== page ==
JPMorgan Chase (NYSE:JPM) is putting aside at least $10B to fund its sizable bet on direct lending, in a move that could enable the megabank to capture market share lost to high-profile direct lenders such as Blackstone (BX), Ares Management (ARES) and Apollo Global Management (APO), Bloomberg reported Thursday, citing people familiar with the matter.
Note direct lenders consist of non-bank creditors who finance companies without an intermediary such as investment banks. Private credit has been increasingly used to fund leveraged buyouts in recent years. In July 2022, JPM already was said to have deployed a big “chunk of capital” to keep self-funded leveraged loans on its balance sheet in response to client demand.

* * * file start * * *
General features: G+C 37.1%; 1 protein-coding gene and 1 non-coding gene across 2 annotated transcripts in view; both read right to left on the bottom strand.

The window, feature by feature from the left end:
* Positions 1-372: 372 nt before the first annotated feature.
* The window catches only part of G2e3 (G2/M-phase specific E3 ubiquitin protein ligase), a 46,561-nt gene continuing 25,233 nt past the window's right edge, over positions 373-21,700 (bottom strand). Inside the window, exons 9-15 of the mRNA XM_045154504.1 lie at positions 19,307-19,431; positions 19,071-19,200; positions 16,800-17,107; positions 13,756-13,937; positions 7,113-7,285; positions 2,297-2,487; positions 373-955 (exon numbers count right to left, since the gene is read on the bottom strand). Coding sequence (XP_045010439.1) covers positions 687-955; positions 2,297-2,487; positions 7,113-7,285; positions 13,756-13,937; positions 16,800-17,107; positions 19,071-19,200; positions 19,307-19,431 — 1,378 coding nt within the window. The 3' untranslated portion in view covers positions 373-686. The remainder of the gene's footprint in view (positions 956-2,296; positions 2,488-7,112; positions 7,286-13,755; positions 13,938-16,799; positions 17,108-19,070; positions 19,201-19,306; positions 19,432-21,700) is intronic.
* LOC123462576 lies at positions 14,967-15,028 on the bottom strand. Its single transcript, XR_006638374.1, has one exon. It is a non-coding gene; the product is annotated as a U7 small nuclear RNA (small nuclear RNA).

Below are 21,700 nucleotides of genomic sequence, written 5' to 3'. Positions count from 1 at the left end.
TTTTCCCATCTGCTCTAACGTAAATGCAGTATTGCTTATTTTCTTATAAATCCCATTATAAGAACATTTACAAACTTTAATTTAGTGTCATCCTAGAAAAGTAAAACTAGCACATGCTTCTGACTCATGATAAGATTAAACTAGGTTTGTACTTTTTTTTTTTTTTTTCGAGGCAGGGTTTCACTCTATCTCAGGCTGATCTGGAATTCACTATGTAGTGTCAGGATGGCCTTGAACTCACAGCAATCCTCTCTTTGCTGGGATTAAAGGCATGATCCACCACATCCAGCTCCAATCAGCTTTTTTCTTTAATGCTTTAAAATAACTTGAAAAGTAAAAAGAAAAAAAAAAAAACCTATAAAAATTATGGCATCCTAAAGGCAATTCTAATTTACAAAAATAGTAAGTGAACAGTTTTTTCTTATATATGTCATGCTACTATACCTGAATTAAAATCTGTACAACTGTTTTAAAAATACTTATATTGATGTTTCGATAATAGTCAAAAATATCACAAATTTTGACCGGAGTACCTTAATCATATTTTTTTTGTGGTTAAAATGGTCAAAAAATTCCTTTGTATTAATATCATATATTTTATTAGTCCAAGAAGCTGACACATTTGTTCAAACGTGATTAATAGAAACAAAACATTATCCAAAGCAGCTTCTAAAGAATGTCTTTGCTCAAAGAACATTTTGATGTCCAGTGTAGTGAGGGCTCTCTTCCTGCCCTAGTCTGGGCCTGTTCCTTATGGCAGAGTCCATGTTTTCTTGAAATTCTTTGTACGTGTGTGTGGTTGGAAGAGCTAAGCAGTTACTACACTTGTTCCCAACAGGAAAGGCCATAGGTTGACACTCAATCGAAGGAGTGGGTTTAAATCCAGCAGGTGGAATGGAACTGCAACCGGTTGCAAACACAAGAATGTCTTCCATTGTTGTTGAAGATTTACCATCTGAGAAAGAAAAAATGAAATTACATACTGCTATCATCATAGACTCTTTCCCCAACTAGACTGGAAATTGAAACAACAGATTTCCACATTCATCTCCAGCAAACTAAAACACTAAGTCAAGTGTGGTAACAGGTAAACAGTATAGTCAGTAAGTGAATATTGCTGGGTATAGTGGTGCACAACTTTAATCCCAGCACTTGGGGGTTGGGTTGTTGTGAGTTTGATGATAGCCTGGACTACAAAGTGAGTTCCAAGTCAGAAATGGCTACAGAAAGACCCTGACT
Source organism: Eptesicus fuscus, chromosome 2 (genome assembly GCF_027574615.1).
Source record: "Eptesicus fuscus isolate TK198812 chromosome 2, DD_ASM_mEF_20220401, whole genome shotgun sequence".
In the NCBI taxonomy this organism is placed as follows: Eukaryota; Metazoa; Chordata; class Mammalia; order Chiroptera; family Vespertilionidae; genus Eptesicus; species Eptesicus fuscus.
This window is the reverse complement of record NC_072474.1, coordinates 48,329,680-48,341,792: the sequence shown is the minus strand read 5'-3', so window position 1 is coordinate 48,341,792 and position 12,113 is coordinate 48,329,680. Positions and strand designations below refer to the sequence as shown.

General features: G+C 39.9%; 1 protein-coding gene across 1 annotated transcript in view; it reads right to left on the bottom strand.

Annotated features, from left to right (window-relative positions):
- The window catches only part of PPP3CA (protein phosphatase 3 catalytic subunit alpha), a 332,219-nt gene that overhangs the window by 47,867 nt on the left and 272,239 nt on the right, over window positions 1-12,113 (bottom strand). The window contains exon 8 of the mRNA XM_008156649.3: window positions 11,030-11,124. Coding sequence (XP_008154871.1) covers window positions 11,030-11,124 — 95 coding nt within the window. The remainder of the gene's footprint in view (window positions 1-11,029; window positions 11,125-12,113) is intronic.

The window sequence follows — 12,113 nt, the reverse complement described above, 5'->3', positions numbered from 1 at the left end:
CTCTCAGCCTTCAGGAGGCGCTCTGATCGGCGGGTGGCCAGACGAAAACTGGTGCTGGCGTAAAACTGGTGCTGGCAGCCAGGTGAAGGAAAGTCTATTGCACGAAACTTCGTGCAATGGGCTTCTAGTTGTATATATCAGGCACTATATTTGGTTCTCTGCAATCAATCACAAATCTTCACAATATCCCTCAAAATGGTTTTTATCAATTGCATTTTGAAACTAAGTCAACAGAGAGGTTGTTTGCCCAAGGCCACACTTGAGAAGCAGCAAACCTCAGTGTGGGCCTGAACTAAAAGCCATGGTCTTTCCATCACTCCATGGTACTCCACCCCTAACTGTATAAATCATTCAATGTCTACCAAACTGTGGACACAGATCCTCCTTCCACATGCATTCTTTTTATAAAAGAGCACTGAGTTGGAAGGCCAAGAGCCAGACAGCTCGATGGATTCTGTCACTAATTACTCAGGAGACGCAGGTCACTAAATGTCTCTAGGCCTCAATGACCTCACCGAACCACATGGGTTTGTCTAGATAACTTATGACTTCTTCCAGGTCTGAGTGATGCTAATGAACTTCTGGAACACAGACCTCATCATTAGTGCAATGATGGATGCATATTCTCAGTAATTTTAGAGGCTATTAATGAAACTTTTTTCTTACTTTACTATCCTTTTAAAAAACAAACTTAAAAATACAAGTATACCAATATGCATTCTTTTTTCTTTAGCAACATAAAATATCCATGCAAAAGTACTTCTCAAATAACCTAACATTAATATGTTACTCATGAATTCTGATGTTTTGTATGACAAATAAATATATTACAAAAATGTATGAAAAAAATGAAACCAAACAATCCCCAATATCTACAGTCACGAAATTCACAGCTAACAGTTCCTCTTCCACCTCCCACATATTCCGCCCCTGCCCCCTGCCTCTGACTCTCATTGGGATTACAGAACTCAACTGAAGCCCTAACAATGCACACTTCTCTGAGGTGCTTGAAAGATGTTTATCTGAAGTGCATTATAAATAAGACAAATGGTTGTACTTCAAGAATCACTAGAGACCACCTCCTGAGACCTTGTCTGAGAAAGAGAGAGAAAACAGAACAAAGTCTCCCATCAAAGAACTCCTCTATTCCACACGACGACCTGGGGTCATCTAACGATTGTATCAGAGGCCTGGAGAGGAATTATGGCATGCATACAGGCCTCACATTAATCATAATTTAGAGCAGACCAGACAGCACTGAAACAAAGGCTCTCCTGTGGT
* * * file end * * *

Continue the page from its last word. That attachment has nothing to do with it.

In addition to the over $10B it saved, JPMorgan (JPM) won’t rule out making “many more billions of dollars available” depending on the capital-deployment opportunity, the people told Bloomberg.
In addition, the loans are being financed from JPM’s balance sheet and each deal will see checks as large as $500M. Like rivals Goldman Sachs (GS) and Morgan Stanley (MS), JPM may fundraise for direct lending through its asset management arm in the future, one of the people said.
The foray into direct lending comes after JPMorgan said last week it plans to spend more in 2023 than it did last year, and sees 2023 net interest income lower than analyst expectations.
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